This is an addendum to last night’s post fueled by the conversation I had with Hanna on our walk to work (which, more often than not, constitutes gossip about fanfic).
One of the defining features of fanfic as a genre, for me, is that it is character-driven. Fic, the way I read and write it, is primarily about individual characters and their relationships (erotic or platonic) with other characters. It’s not about establishing the rules of the universe or about the suspense of the plot. It’s about asking “What would these individuals do if they were presented with X situation?” either in canon, in the canon ‘verse, or in a completely different setting (an alternate universe or AU).
I would actually argue that most if not all characters are independent of the authors who write about them. I struggle with the idea of characters as the intellectual property of an originating author. I feel like characters develop independent lives, such that they are bigger than one single author’s interpretation of those characters. We collectively narrate pieces of their existence. They become more real, in cultural terms, the more people tell stories about them in different iterations.
So this is another reason why I can come to fanfic that considers characters that I never met before in the source material. The fanwork becomes, for me, that first encounter, that source material. In some cases, I end up reading backwards to the “original” source material because I’m interested in that dialog between fic and canon. Other times, all I care about is the intra-fanwork conversation, the characters as collectively presented in the body of writing considered to be fannish vs. canon (however we define that). It’s about falling in love with the characters, for me, and becoming invested in the characters. And I can get to know those characters through a million shards of fic almost more intimately than I can get to know them through the singular voice of a specific published author or the narrative constraints of a television series or film.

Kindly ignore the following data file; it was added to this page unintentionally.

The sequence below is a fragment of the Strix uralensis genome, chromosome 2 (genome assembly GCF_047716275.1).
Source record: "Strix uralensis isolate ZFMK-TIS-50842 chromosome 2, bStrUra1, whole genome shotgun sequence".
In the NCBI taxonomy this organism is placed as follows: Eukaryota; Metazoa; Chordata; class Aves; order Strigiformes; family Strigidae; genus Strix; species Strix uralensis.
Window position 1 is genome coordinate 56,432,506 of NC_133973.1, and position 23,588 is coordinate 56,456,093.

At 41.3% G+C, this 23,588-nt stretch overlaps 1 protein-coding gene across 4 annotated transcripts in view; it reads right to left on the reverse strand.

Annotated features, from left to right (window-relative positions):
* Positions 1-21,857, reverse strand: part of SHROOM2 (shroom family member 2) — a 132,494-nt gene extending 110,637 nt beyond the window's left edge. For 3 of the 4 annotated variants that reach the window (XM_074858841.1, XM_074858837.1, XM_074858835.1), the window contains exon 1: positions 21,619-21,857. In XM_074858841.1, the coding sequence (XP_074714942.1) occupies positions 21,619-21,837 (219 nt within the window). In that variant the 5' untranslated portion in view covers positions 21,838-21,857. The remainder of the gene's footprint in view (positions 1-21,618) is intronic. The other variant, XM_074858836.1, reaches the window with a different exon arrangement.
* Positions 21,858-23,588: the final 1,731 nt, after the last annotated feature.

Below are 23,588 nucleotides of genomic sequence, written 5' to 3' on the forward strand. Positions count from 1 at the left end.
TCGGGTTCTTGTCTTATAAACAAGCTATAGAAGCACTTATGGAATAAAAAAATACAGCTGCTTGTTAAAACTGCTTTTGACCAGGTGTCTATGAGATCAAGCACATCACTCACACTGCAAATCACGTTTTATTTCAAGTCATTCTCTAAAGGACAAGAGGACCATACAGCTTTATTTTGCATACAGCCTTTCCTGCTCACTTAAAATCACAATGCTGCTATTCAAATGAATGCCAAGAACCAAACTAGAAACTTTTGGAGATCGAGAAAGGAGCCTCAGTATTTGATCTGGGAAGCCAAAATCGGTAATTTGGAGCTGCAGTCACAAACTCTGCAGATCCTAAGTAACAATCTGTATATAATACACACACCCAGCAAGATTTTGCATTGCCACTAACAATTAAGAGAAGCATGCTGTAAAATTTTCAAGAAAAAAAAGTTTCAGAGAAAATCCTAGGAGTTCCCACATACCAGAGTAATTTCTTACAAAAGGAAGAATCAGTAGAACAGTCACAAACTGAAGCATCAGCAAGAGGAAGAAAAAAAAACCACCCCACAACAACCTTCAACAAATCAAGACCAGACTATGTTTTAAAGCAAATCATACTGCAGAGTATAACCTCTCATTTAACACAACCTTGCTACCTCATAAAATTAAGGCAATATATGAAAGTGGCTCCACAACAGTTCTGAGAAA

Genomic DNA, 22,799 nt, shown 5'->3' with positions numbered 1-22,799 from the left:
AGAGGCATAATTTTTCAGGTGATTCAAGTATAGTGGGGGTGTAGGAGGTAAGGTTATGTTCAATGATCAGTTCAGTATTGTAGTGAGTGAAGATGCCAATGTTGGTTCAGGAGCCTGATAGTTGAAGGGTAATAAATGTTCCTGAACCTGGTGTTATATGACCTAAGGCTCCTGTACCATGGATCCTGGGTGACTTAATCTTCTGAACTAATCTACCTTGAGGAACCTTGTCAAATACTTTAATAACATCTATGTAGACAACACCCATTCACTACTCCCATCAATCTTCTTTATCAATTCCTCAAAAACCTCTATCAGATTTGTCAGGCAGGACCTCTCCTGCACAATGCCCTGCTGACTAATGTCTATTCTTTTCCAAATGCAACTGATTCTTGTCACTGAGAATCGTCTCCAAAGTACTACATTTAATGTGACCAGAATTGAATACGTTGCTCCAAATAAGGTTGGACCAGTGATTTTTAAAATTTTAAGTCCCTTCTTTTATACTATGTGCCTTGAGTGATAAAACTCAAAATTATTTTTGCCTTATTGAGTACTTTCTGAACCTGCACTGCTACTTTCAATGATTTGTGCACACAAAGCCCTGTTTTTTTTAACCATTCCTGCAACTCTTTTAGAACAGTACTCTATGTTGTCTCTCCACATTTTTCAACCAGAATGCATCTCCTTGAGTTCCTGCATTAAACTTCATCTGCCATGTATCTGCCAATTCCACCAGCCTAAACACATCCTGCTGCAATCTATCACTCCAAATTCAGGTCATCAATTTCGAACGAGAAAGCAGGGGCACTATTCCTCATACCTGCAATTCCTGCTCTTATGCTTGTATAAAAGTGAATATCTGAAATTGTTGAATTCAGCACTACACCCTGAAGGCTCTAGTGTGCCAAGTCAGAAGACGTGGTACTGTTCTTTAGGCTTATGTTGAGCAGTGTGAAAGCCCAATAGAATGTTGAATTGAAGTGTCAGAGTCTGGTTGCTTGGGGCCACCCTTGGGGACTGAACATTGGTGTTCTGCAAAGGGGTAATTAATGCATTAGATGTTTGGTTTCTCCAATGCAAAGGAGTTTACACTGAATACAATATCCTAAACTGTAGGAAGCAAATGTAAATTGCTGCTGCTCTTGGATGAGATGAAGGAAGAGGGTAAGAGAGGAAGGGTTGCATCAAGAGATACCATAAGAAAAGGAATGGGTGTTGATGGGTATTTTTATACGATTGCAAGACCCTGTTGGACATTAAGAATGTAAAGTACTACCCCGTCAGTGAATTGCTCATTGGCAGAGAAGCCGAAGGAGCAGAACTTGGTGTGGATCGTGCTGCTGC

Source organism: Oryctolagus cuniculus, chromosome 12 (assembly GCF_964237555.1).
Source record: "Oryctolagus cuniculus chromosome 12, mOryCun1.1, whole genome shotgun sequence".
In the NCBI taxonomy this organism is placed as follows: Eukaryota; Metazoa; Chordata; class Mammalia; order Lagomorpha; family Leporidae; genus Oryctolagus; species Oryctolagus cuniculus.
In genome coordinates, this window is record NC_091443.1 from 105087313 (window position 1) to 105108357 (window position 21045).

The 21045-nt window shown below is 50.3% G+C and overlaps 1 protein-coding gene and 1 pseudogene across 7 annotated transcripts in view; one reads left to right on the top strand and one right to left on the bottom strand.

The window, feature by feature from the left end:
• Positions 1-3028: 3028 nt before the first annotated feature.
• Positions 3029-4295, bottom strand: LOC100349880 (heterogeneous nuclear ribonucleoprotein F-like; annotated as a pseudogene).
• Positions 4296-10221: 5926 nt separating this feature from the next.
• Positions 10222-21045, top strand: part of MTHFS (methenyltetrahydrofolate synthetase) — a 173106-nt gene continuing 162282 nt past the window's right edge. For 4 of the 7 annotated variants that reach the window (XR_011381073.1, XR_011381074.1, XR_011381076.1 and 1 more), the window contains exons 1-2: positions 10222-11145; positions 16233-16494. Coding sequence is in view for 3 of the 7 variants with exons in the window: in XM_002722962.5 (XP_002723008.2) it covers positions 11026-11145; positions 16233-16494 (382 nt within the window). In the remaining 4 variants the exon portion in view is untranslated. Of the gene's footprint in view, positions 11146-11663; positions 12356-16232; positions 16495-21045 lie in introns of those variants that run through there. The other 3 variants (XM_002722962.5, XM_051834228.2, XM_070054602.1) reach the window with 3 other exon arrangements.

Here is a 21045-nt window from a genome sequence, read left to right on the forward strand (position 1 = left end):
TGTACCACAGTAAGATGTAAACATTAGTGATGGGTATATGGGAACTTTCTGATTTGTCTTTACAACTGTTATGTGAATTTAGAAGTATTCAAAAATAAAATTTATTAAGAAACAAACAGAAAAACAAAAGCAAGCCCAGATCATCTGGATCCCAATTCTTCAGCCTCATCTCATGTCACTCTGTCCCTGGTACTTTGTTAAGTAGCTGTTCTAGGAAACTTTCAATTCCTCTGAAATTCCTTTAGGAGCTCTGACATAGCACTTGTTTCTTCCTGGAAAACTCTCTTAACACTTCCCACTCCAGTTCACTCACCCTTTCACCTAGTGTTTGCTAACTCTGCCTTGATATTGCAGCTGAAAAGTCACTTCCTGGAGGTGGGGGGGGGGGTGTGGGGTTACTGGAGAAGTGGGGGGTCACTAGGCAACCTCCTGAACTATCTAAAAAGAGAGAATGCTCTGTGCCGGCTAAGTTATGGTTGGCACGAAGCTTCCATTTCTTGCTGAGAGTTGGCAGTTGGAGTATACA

I think of the fanworks that introduced me to John Sheppard and Rodney McKay from Stargate Atlantis. The very first fic I ever read in that fandom was the X-rated illustrated story in which John and Rodney are girl scout cookies. I cannot look at adverts for girl scout cookies without blushing to this day.
You laugh but this is porn. Image from Fanlore.
Hanna and I joke that SGA (for which we have still only watched a handful of episodes, all post-dating our introduction to the fanworks around the show) is “the land of a thousand AUs.” There is a whole list devoted to the alternative universe narratives about John/Rodney, all of which interpret the characters in slightly different ways, with different backstories and damage and reasons for ultimately getting together — or in some rare (and more abhorrent!) instances, not.
I have gotten to know John and Rodney through fanworks. And while part of my pleasure in the narratives is the way in which the fic is in conversation with the original ‘verse of the show, my fierce attachment to Rodney and John as individuals predates my knowledge of the television show and is wholly independent from knowledge of that version of the story.
So. For what that’s worth. Another piece of the why #fanfic? puzzle.